Analysis Politics

Anti-Choice Banners on New Orleans Public Property Raise Questions About What Taxpayers Must Subsidize

Andy Kopsa

Local observers and activists have guessed the banners were hung as part of the ongoing opposition to the building of a Planned Parenthood in New Orleans and to also coincide with Mardi Gras season.

The 16 banners went up in December of last year, strung on streetlamps along the historic St. Charles Avenue streetcar line in one of the most popular tourist areas of New Orleans. “Give her life a chance!” begs the sign copy.

The “her” in question is a 19-week-old fetus, as indicated above the image, featured on a field of pink and apparently in jeopardy. Local observers and activists have guessed the banners were hung as part of the ongoing opposition to the building of a Planned Parenthood in New Orleans and to also coincide with Mardi Gras season. No matter the reason, however, this kind of use of public property by an anti-choice group in New Orleans—or anywhere—is raising questions about what taxpayers must be forced to subsidize.

Typically, banners announcing upcoming festivals, honoring New Orleans musicians, or celebrating the anniversary of longstanding Louisiana institutions are the norm along St. Charles. What is expressly forbidden by the City of New Orleans is advocacy of a political campaign. Even so, the banners were approved in October, then were produced and installed last month by the anti-choice Louisiana Right to Life Federation (LARTL).

Although groups, including LARTL, do not have to pay to use the space, the area is extremely valuable in terms of sheer exposure. In the run-up to Mardi Gras, estimates of nearly a million visitors will stream through the city vying for beads, walking parade routes, and taking in the mystery of the famous city. Thousands upon thousands of streetcar riders and parade-goers will see those banners. Those people could—and likely will—assume, at a glance, that the City of New Orleans endorses LARTL’s anti-choice position.

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Last week, after being silent on the issue and with no mention of the LARTL banners specifically, Mayor Mitch Landrieu announced the banner approval process would be reviewed. The LARTL anti-choice banners will remain in place until the end of January, as originally scheduled.

For a movement apoplectic that taxpayer dollars go to women’s preventive health care, anti-choice groups like LARTL don’t appear to have a problem jumping on the public funding gravy train. Anti-choice crisis pregnancy centers (CPCs), which lie to women to dissuade them from having abortions, have gotten millions in such funding for years; LARTL’s website includes a list of such CPCs. Ridiculously ineffective, inaccurate, and religiously based abstinence-only-until-marriage sex education programs, many made available through CPCs, have also raked in millions over the years. According to LARTL tax forms, the group itself brought in more than $37,000 in state subsidies via its “Choose Life” plate program in 2013.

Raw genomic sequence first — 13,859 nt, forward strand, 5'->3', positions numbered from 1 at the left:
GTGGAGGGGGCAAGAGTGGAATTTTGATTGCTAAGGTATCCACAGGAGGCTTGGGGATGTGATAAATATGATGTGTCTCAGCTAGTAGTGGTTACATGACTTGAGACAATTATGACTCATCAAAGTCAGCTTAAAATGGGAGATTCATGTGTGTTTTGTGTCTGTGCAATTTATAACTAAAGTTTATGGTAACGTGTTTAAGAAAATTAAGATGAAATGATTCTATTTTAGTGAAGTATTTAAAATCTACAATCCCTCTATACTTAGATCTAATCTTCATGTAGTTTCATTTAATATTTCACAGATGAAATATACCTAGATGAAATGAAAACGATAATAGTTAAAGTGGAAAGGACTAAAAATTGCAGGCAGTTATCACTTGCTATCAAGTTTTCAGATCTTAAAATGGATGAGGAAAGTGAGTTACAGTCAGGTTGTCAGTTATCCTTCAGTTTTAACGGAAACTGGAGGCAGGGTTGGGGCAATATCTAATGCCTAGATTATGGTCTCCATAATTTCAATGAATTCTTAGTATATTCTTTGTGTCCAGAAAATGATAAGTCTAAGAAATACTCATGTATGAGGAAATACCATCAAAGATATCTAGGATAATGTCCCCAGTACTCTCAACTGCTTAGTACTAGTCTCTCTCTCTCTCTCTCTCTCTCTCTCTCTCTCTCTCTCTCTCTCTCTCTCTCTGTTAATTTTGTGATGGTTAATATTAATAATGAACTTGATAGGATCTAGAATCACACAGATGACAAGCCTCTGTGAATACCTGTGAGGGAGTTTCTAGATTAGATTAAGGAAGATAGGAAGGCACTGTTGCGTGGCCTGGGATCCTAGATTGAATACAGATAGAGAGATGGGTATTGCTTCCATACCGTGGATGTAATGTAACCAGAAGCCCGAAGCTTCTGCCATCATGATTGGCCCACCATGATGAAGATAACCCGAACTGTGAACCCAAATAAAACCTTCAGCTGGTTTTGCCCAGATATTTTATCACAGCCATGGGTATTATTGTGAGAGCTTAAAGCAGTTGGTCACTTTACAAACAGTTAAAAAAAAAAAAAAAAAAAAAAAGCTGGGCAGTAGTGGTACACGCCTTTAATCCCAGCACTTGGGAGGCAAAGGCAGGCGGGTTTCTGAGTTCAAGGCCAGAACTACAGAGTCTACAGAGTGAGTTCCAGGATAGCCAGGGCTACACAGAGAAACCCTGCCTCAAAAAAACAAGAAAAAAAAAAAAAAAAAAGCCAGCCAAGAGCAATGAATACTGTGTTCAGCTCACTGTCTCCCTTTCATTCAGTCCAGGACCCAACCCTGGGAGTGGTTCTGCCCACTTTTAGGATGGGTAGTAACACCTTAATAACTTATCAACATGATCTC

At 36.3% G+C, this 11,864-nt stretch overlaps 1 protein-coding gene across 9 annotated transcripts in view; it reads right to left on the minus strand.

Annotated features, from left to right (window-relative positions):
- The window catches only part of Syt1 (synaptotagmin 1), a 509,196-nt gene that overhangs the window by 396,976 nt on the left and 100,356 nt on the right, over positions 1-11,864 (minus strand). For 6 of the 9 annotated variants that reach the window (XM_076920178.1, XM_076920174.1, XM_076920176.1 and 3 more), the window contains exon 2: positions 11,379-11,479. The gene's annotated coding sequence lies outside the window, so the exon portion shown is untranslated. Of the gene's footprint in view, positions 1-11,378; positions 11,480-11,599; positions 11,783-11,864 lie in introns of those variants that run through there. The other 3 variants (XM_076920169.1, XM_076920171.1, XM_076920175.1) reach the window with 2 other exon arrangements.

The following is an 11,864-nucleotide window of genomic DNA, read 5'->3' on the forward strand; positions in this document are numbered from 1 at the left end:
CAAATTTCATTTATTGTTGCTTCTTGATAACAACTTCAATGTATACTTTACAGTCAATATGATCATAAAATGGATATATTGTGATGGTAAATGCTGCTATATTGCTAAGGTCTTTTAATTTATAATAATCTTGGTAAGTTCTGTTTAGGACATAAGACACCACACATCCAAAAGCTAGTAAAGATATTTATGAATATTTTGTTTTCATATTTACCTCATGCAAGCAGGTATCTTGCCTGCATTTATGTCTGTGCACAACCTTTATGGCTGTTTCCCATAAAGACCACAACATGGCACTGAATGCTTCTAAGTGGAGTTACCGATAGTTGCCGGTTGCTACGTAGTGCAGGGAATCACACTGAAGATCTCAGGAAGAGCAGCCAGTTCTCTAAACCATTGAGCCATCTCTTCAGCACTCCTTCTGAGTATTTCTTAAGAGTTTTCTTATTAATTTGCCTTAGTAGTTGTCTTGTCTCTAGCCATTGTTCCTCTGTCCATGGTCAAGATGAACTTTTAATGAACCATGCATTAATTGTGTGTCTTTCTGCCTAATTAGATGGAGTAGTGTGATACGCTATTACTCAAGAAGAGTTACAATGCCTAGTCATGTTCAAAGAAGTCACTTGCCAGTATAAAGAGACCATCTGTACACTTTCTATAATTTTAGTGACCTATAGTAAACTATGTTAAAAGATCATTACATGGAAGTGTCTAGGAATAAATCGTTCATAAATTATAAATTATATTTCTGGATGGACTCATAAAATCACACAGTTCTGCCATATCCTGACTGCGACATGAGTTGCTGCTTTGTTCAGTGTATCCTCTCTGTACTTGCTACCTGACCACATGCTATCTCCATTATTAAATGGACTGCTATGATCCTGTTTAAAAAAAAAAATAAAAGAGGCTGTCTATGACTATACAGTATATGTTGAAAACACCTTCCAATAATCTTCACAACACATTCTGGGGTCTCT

This is further reflected in the group’s strategy in New Orleans. Out-of-home advertising—like billboards, posters, and hanging banners—can cost around $3,000 a month depending on the market size and advertising company. There are 16 banners flying down St. Charles. Because the city isn’t charging for that space, the New Orleans taxpayer in-kind donation to Louisiana Right to Life’s anti-abortion advertising campaign conceivably amounts to roughly $48,000.

If Louisiana Right to Life were a political candidate, it would have to claim this in-kind taxpayer donation on its campaign spending reports. Since it is a 501(c)(3) and the group claims the banners aren’t political—rather, that they are “educational”—that $48,000 comes no strings attached. Claiming to be “educational” affords LARTL to spread deception with public funds to a huge audience without having to spend money on advertising placement.

The LARTL ads tick all the deceptive anti-choice boxes: LARTL chose pink as the background color for the banners, often associated with women’s health care. The image of a 19-week fetus, too, was almost certainly deliberate: Statistically, most abortions occur prior to eight weeks’ gestation, when the embryo is the size of a sunflower seed. But even a five-foot banner of a sunflower seed-sized object would not be effective—so they must make passersby believe the abortion of a 19-week fetus is a common event.

The use of the word “her” feeds the right’s lies about the myth of sex-selective abortion in the United States, and the anti-choice movement’s attempts to convince us the true war on women is abortion. It is also suggestive of “personhood,” which is significant when bills to give embryos and fetuses the same legal rights as people continue to resurface in state legislatures and in Congress. Notably, the image of a woman is missing: All we see is a disembodied fetus, the “her” in question.